When a standout defensive lineman announced he would transfer to his arch-rival, his car was vandalized.
When a hotshot quarterback opted to transfer, his coach used the media spotlight to insult the kid.
Both recent events highlight the pressures of big-time college football. Each aggressor took a playground bully approach on a campus of supposed higher learning. May Jake Barnett find as much validation wherever he goes as Brennan Scarlett did after leaving Cal for Stanford.
I believe Nick Saban’s exercise in hypocrisy was just as vindictive as -- but even less surprising than -- a spiteful Cal fan. The reasons why come from a guy named Nottingham.
While a writing a feature about his son who was still a senior in high school, I found Dr. Paul Nottingham back in early 2010. Brett Nottingham had just joined the likes of Ed Reynolds and Henry Anderson in what would be Jim Harbaugh's last recruiting class here, but only after verbally committing to UCLA.
In surgical detail, the East Bay orthopedic surgeon defended high schoolers whose decisions put them at-odds with adults earning a comfortable living on their services.
"These are kids making a monumental choice that will impact their entire future,” he told me. “They may never get another chance to make a choice of that magnitude. What does it say about a grown adult man who comes down a kid for choosing his own path in life?”
I first sympathized with the younger Nottingham, but not for failing to inherit Andrew Luck's job. After calling UCLA's head coach to deliver the news of choosing Stanford, Rick Neuheisel responded with some angry, choice words.
Seventeen years earlier, Jake Plummer picked Arizona State over Washington State. Mike Price stood ungracious in defeat. "He told me I was making a big mistake, Plummer recalled. "Then he hung up on me. I was 18 years old, pretty thin-skinned. Everything affects me."
As much as Saban would like it be ("I was taught growing up about not quitting and seeing things through," he said), Barnett's plight is not about another millennial revolt against a violated safe-space.
The quarterback who announced his transfer weeks after losing his starting job represents a real deficit in fairness.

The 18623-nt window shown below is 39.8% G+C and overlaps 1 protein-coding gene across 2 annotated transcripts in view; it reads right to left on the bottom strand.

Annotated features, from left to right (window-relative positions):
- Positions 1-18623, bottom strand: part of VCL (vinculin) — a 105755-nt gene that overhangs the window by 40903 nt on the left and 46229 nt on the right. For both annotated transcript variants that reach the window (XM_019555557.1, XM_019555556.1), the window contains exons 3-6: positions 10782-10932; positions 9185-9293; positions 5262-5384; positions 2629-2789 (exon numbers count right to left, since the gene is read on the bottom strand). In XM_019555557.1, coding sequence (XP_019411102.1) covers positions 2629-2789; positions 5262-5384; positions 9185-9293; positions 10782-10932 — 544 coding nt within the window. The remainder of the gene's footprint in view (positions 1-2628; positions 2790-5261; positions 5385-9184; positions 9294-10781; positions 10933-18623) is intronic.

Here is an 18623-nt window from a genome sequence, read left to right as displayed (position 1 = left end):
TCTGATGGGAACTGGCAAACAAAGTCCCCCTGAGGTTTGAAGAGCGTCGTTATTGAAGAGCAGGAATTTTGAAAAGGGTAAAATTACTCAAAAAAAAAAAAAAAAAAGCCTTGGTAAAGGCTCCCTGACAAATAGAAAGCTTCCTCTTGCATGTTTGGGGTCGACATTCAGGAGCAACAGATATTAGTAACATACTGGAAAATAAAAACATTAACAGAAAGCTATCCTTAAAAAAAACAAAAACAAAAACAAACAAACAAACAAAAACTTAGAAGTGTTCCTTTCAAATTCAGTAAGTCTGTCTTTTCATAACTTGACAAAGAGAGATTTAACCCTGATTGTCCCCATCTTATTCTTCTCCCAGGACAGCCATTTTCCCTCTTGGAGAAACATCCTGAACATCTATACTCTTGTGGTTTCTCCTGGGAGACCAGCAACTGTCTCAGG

On one side exist coaches of major college programs. Owners of unchecked influence (and nearly as much money), they have their entire adult lives to make a powerful, lucrative living.
The recruits they seek, especially the quarterbacks, know far less stability. They live in the moment, mostly out of necessity. Their livelihoods depend on avoiding the constant risk of injury and pleasing the whims of said A-list coach.
As Dr. Nottingham said, the sway of these teenagers can be more fleeting than borrowed time. A backup running back cuts a valuable niche (see Remound Wright). A backup quarterback most likely sits the bench.
Transfers, especially under center, populate major college football more than ever before. The Pac-12 is no different.
When Cal hosted Utah last week, the quarterback dual matched two sides of the trend: Davis Webb (a graduate transfer from Texas Tech) took on Troy Williams, who found a roundabout path -- first Washington, then Santa Monica Junior College last year -- to Salt Lake City.
There lies little controversy in graduate students seeking one final year of eligibility at a new school. Coaches everywhere covet the likes of Williams, already a team captain who graciously called his time in Seattle "fun while it lasted."
It would therefore be refreshing to hear Saban admit fault for his tone-deafness. "It always looks better someplace else," said the coach who ditched the Dolphins (with three years left in his contract) for Bama. "So you think, instead of facing your fear and overcoming adversity and making yourself better through competition, you go someplace else thinking it'll be better there."
Did Saban turn away Jacob Coker for failure to overcome adversity, as in Jameis Winston, at Florida State? Of course not. He won a national title with him at quarterback.
It's not about "fear of competition." Just like coaches do every year, it's about a player picking the rewards of opportunity elsewhere over the risks of stagnation.
And more often than not, it IS better somewhere else, for all parties involved. A high-profile transfer is football's biggest example of addition-by-subtraction.
Yes, Jeff George left Purdue after one year for Illinois. Two straight losing seasons for the Boilers turned into 12. Florida traces its decline to when Cam Newton, the heir-apparent to Tim Tebow, left school after being arrested for theft.
But for every case like those, there are way more such as Nick Foles. From the same high school that produced Drew Brees, he joined a Michigan State team well-stocked (Kirk Cousins and Brian Hoyer) at quarterback. All the above are in the NFL, that after Foles transferred to Arizona and became the Wildcats' all-time leading passer.
It's hard to imagine the Spartans' classy coach -- who made Cousins and Foles part of his first recruiting class in East Lansing -- calling Foles' very integrity into question.
That said, Mark D'Antonio does have the job Nick Saban quit (before a New Year's bowl, no less) for LSU.
I appreciate how these highly paid/highly stressed/highly successful college coaches help make the sport we love what it is.
But Saban could actually learn something from Tyrone Willingham beyond the 38-0 beating in the Sun Bowl 20 years ago. How Willingham addressed Stanford football's biggest soap opera that year remains a lesson in restraint for coaches everywhere.
"That's life," he said, when Tim Carey left school after Chad Hutchinson was named starting quarterback days before the 1996 opener. "We'll move on."